Exclusion of Evidence Before the PTAB
Motions to exclude can be an effective part of a broader strategy to damage opposing evidence in Patent Trial and Appeal Board proceedings. This Commentary explains the mechanics of filing, reviews examples of successful and unsuccessful motions to exclude, and provides a best practices summary. Read more

Parallel Litigation and IPR – Don’t Forget Reissue
Inter partes review was introduced by the America Invents Act to provide a trial-like proceeding for challenging the patentability of patent claims based on patents and printed publications. For the IPR trial to be instituted, the petitioner must establish a reasonable likelihood that it will prevail in showing unpatentability of at least one challenged claim. Amending claims in IPR proceedings, however, has proven to be exceedingly difficult. In light of these difficulties, patent owners have increasingly been turning to reissue applications to pursue claim amendments. This Commentary details strategies used by patent owners in filing reissue applications for patents challenged in IPR trials and provides additional considerations for patent owners filing such applications. The Commentary further details actions that an IPR petitioner may take when faced with co-pending IPR and reissue proceedings. Read more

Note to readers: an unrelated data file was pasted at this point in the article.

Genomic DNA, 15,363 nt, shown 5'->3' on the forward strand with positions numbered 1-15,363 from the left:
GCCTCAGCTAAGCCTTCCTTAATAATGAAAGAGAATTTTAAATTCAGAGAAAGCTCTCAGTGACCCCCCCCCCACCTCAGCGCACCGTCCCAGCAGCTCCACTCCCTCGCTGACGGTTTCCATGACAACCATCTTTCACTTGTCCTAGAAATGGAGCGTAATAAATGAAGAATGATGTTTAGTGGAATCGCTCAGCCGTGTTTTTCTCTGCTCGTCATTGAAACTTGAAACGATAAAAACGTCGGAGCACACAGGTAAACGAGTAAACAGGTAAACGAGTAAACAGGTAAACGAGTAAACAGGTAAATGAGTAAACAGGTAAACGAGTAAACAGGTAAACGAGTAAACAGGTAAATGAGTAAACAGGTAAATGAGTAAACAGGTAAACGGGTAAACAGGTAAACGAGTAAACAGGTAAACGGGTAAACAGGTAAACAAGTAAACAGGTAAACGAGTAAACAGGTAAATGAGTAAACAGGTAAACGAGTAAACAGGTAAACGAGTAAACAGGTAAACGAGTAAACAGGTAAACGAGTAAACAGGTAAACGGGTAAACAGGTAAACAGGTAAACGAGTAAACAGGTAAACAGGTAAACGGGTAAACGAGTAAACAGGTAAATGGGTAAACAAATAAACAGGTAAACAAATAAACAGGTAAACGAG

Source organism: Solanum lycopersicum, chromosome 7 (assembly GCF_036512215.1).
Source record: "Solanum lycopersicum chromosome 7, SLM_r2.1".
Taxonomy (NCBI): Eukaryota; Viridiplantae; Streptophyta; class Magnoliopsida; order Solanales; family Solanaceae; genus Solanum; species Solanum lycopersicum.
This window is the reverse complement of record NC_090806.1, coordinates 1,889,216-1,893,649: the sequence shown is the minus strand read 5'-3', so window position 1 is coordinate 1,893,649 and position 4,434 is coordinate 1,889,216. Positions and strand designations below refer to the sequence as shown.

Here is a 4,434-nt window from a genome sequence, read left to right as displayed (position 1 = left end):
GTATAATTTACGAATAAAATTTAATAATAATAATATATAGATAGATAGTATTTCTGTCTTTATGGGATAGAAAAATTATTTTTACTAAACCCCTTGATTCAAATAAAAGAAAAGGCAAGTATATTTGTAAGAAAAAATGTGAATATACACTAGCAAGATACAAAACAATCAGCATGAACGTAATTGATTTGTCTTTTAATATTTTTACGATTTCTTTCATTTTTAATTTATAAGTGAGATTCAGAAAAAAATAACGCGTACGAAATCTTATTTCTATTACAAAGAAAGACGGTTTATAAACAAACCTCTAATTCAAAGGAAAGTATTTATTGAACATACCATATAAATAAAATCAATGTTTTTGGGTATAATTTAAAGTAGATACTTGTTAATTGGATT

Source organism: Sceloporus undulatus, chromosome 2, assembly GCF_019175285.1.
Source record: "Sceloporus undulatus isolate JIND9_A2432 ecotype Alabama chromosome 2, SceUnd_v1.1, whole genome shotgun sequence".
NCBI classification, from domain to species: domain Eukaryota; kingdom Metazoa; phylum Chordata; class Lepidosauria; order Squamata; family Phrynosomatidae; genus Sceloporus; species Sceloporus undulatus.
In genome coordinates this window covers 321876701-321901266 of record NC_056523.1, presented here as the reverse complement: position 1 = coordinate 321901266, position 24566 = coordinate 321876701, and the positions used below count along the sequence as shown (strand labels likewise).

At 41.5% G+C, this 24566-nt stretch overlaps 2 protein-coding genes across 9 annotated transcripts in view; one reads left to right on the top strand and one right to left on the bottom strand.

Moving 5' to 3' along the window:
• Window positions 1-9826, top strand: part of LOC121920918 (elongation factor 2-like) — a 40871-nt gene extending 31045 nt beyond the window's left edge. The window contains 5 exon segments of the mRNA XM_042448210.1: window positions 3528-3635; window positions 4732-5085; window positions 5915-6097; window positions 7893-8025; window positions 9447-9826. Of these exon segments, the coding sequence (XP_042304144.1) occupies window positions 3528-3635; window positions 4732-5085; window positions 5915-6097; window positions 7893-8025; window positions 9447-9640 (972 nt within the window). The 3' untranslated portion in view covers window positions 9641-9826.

Petition and Motion Practice Before the PTAB
The Leahy-Smith America Invents Act has brought a new era of administrative trials before the Patent Trial and Appeal Board in connection with inter partes review. The Board followed the Act with the introduction of its Final Rules of Practice, established to govern trial practice for these proceedings. This Commentary provides an overview of these rules and the relevant formal filing requirements, and also offers some key practice tips to remember when preparing for an administrative trial. Read more

Requesting a Motion for Reconsideration at PTAB
An aggrieved party can ask for reconsideration after an unfavorable ruling by the Patent Trial and Appeal Board, but nearly all requests are denied. The Board is unlikely to reverse itself absent proof of clear, unambiguous errors. Here’s what to consider when preparing a motion. Read more

Stay or Go! Tracking District Court Stays Pending Parallel PGRs
Recent data from the U.S. Patent and Trademark Office’s Patent Trial and Appeal Board indicates that 80 percent of inter partes review and 90 percent of covered business method review proceedings are directed to patents involved in parallel litigation in U.S. district courts. With these parallel proceedings, it is common for a petitioner to file a motion to stay the district court litigation until the IPR or CBM review proceedings have been completed. This Commentary discusses IPRs, CBM reviews, the factors district courts consider in granting or denying motions to stay, and other relevant considerations important to both the patent owner and petitioner. Read more